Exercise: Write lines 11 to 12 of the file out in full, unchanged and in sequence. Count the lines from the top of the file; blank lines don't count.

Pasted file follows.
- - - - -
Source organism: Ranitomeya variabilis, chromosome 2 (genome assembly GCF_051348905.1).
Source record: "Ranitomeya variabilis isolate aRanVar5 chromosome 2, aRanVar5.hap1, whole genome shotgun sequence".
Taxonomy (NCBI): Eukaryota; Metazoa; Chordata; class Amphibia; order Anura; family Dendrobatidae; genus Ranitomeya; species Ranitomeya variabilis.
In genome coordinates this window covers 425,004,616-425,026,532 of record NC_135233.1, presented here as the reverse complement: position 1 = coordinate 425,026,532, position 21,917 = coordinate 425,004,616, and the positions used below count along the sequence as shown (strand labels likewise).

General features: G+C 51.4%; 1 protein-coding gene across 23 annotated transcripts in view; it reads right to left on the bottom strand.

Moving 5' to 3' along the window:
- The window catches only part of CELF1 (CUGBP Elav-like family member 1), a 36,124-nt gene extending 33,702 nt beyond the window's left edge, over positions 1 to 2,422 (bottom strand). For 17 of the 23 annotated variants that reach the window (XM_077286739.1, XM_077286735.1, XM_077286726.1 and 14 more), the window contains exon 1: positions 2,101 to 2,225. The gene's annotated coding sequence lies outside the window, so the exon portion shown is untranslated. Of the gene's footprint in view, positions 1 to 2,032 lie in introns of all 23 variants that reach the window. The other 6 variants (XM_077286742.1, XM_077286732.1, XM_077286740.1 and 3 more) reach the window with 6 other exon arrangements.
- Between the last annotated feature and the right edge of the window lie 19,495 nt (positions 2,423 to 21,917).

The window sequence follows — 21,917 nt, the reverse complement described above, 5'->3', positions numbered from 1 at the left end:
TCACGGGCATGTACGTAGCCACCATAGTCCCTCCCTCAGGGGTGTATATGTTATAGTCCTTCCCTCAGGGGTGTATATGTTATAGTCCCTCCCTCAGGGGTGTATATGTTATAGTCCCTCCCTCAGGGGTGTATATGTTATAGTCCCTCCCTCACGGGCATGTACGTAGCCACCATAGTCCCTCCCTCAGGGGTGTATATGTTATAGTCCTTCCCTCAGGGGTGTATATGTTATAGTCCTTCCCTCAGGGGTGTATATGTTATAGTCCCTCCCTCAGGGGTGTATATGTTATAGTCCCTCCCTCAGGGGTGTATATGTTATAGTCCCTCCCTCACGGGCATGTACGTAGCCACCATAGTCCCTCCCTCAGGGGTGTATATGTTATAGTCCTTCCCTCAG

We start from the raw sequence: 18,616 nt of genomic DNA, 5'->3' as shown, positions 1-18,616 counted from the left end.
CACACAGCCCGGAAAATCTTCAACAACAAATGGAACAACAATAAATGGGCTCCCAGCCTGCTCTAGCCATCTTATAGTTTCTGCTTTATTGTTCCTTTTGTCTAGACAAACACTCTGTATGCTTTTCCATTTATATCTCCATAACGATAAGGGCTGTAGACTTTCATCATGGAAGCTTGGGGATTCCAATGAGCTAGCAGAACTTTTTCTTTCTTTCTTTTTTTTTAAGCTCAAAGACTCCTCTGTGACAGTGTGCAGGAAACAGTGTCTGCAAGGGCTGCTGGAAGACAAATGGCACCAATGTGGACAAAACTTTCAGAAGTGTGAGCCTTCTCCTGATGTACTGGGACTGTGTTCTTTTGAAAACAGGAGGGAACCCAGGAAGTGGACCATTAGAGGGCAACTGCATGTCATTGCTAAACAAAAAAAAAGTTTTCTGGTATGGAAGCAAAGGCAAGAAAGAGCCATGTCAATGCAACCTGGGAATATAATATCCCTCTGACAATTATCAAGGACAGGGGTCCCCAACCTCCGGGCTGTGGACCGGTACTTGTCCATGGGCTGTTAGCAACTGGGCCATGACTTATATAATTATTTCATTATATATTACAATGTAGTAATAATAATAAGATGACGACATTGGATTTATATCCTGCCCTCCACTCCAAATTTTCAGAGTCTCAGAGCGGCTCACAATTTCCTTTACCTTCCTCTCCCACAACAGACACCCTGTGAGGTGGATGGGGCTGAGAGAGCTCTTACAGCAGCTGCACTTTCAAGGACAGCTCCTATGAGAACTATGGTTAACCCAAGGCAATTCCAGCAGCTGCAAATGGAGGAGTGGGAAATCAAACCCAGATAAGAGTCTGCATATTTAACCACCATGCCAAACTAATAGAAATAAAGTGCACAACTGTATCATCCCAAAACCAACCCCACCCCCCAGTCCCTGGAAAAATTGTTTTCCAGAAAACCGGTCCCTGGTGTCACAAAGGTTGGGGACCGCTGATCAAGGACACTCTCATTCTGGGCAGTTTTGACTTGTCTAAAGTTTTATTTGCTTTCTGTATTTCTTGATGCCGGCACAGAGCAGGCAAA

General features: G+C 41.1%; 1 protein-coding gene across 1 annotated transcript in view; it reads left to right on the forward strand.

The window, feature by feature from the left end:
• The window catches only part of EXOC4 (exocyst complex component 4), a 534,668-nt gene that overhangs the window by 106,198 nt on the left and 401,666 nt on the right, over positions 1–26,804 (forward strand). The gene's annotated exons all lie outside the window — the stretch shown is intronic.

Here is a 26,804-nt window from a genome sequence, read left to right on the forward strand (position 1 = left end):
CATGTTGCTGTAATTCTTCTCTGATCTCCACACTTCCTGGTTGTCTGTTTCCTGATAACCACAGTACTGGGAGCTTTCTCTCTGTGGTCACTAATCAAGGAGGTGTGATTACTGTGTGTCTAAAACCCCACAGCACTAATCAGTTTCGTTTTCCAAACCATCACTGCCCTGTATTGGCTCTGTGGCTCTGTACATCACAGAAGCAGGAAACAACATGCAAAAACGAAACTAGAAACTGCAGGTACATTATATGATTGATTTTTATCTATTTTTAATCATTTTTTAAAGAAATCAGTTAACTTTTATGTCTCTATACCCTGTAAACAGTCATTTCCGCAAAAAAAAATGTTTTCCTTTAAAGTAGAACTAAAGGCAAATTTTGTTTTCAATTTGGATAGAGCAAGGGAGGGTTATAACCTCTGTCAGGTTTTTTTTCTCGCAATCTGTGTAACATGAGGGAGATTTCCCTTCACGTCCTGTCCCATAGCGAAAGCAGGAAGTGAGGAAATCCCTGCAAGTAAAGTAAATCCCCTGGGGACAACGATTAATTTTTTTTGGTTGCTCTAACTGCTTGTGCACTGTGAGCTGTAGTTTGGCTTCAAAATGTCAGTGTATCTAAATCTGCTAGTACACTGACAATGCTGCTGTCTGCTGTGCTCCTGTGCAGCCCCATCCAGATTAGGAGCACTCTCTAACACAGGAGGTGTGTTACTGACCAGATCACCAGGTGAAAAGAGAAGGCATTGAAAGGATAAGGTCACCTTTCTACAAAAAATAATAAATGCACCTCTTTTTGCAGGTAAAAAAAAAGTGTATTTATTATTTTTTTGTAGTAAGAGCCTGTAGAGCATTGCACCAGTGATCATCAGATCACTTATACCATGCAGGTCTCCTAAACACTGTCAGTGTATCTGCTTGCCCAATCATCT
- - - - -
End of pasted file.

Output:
We start from the raw sequence: 18,616 nt of genomic DNA, 5'->3' as shown, positions 1-18,616 counted from the left end.
CACACAGCCCGGAAAATCTTCAACAACAAATGGAACAACAATAAATGGGCTCCCAGCCTGCTCTAGCCATCTTATAGTTTCTGCTTTATTGTTCCTTTTGTCTAGACAAACACTCTGTATGCTTTTCCATTTATATCTCCATAACGATAAGGGCTGTAGACTTTCATCATGGAAGCTTGGGGATTCCAATGAGCTAGCAGAACTTTTTCTTTCTTTCTTTTTTTTTAAGCTCAAAGACTCCTCTGTGACAGTGTGCAGGAAACAGTGTCTGCAAGGGCTGCTGGAAGACAAATGGCACCAATGTGGACAAAACTTTCAGAAGTGTGAGCCTTCTCCTGATGTACTGGGACTGTGTTCTTTTGAAAACAGGAGGGAACCCAGGAAGTGGACCATTAGAGGGCAACTGCATGTCATTGCTAAACAAAAAAAAAGTTTTCTGGTATGGAAGCAAAGGCAAGAAAGAGCCATGTCAATGCAACCTGGGAATATAATATCCCTCTGACAATTATCAAGGACAGGGGTCCCCAACCTCCGGGCTGTGGACCGGTACTTGTCCATGGGCTGTTAGCAACTGGGCCATGACTTATATAATTATTTCATTATATATTACAATGTAGTAATAATAATAAGATGACGACATTGGATTTATATCCTGCCCTCCACTCCAAATTTTCAGAGTCTCAGAGCGGCTCACAATTTCCTTTACCTTCCTCTCCCACAACAGACACCCTGTGAGGTGGATGGGGCTGAGAGAGCTCTTACAGCAGCTGCACTTTCAAGGACAGCTCCTATGAGAACTATGGTTAACCCAAGGCAATTCCAGCAGCTGCAAATGGAGGAGTGGGAAATCAAACCCAGATAAGAGTCTGCATATTTAACCACCATGCCAAACTAATAGAAATAAAGTGCACAACTGTATCATCCCAAAACCAACCCCACCCCCCAGTCCCTGGAAAAATTGTTTTCCAGAAAACCGGTCCCTGGTGTCACAAAGGTTGGGGACCGCTGATCAAGGACACTCTCATTCTGGGCAGTTTTGACTTGTCTAAAGTTTTATTTGCTTTCTGTATTTCTTGATGCCGGCACAGAGCAGGCAAA